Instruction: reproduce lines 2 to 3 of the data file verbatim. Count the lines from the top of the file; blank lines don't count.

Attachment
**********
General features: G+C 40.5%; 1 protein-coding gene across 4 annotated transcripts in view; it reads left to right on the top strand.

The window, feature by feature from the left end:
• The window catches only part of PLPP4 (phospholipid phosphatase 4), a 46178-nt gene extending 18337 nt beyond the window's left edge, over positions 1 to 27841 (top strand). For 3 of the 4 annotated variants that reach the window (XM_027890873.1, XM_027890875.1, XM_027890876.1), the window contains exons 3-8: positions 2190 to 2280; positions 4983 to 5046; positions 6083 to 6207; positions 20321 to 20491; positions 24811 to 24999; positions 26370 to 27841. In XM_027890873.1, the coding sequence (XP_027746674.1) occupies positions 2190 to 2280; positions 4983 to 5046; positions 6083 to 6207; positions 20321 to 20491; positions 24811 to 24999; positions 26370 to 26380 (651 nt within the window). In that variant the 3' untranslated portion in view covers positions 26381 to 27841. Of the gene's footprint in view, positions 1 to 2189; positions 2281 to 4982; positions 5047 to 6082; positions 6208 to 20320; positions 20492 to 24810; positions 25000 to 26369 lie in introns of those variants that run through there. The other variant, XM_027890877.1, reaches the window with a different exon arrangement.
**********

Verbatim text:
The window, feature by feature from the left end:
• The window catches only part of PLPP4 (phospholipid phosphatase 4), a 46178-nt gene extending 18337 nt beyond the window's left edge, over positions 1 to 27841 (top strand). For 3 of the 4 annotated variants that reach the window (XM_027890873.1, XM_027890875.1, XM_027890876.1), the window contains exons 3-8: positions 2190 to 2280; positions 4983 to 5046; positions 6083 to 6207; positions 20321 to 20491; positions 24811 to 24999; positions 26370 to 27841. In XM_027890873.1, the coding sequence (XP_027746674.1) occupies positions 2190 to 2280; positions 4983 to 5046; positions 6083 to 6207; positions 20321 to 20491; positions 24811 to 24999; positions 26370 to 26380 (651 nt within the window). In that variant the 3' untranslated portion in view covers positions 26381 to 27841. Of the gene's footprint in view, positions 1 to 2189; positions 2281 to 4982; positions 5047 to 6082; positions 6208 to 20320; positions 20492 to 24810; positions 25000 to 26369 lie in introns of those variants that run through there. The other variant, XM_027890877.1, reaches the window with a different exon arrangement.